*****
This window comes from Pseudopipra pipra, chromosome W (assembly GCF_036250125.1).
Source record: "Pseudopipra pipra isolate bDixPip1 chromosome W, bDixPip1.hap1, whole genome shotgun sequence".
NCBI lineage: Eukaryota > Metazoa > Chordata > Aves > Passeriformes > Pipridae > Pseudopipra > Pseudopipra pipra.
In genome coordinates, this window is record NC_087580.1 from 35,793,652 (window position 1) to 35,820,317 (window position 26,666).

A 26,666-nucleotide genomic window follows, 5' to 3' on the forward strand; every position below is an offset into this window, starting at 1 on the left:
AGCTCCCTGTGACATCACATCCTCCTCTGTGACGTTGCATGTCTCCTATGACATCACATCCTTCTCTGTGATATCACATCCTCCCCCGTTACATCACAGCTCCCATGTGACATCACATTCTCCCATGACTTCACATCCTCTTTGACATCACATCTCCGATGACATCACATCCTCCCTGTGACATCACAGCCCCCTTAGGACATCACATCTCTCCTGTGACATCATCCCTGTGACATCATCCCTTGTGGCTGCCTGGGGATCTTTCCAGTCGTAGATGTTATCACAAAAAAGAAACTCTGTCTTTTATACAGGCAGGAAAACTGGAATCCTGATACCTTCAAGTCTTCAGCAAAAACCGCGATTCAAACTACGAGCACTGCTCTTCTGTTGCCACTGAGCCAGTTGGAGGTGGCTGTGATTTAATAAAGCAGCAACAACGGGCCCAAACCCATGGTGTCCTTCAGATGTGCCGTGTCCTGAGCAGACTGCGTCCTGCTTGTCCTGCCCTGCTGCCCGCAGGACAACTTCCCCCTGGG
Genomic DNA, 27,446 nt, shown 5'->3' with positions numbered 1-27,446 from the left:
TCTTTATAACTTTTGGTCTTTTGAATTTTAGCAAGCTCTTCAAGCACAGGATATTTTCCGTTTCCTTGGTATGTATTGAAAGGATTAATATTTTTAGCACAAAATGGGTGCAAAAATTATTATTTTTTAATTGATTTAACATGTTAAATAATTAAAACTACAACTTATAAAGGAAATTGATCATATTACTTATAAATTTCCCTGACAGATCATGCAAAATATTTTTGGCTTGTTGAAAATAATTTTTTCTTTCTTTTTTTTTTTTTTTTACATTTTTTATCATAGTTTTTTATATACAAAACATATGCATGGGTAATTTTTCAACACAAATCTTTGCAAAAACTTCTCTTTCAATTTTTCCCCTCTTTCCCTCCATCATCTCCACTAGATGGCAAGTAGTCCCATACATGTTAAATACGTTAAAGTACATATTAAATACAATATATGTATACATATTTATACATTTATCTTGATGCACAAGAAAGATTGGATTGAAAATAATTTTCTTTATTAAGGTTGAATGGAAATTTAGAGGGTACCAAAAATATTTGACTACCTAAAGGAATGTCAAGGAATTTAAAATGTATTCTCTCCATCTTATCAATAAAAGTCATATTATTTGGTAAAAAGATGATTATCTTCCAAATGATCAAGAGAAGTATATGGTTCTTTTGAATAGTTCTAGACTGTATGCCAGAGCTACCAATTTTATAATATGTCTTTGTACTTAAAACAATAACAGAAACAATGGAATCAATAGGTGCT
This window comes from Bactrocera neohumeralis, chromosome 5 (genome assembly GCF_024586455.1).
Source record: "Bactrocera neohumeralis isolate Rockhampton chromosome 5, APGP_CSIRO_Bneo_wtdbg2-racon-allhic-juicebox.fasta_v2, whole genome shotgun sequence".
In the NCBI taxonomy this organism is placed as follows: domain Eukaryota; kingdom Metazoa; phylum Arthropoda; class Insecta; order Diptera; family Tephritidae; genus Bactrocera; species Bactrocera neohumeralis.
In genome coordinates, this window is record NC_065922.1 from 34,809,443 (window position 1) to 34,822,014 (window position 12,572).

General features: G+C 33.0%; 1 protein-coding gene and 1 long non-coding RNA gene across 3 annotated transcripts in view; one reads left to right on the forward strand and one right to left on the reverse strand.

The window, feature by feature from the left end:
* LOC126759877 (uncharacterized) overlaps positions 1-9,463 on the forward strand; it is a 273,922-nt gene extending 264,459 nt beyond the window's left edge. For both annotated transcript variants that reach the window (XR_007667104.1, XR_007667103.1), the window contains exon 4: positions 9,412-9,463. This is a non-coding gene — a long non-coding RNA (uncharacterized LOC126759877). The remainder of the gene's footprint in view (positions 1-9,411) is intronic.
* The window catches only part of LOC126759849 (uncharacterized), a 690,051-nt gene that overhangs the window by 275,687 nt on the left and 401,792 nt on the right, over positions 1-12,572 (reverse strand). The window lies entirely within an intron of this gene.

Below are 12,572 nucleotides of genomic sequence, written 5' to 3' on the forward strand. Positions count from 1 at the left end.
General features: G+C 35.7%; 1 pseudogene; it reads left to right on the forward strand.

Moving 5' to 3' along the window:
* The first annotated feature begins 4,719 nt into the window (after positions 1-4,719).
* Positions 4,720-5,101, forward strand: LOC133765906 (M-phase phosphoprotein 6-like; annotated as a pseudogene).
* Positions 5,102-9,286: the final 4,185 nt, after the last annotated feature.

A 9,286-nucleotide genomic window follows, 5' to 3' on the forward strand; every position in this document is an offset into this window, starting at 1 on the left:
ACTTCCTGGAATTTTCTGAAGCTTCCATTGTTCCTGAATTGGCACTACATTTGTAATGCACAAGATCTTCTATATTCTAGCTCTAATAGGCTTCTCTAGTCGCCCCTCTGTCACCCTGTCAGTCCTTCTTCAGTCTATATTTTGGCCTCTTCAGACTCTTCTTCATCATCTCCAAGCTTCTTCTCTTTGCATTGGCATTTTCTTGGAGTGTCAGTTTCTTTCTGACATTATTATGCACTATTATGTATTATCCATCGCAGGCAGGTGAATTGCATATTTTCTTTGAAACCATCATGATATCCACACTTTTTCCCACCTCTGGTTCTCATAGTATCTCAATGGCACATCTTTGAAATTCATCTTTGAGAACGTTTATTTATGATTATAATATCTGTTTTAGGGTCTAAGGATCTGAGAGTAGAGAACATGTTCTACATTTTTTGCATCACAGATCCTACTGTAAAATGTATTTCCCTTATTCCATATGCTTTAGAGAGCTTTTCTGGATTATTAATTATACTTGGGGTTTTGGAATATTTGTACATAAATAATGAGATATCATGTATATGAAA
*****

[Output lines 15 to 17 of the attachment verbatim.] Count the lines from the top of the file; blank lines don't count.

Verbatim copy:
* LOC126759877 (uncharacterized) overlaps positions 1-9,463 on the forward strand; it is a 273,922-nt gene extending 264,459 nt beyond the window's left edge. For both annotated transcript variants that reach the window (XR_007667104.1, XR_007667103.1), the window contains exon 4: positions 9,412-9,463. This is a non-coding gene — a long non-coding RNA (uncharacterized LOC126759877). The remainder of the gene's footprint in view (positions 1-9,411) is intronic.
* The window catches only part of LOC126759849 (uncharacterized), a 690,051-nt gene that overhangs the window by 275,687 nt on the left and 401,792 nt on the right, over positions 1-12,572 (reverse strand). The window lies entirely within an intron of this gene.

Below are 12,572 nucleotides of genomic sequence, written 5' to 3' on the forward strand. Positions count from 1 at the left end.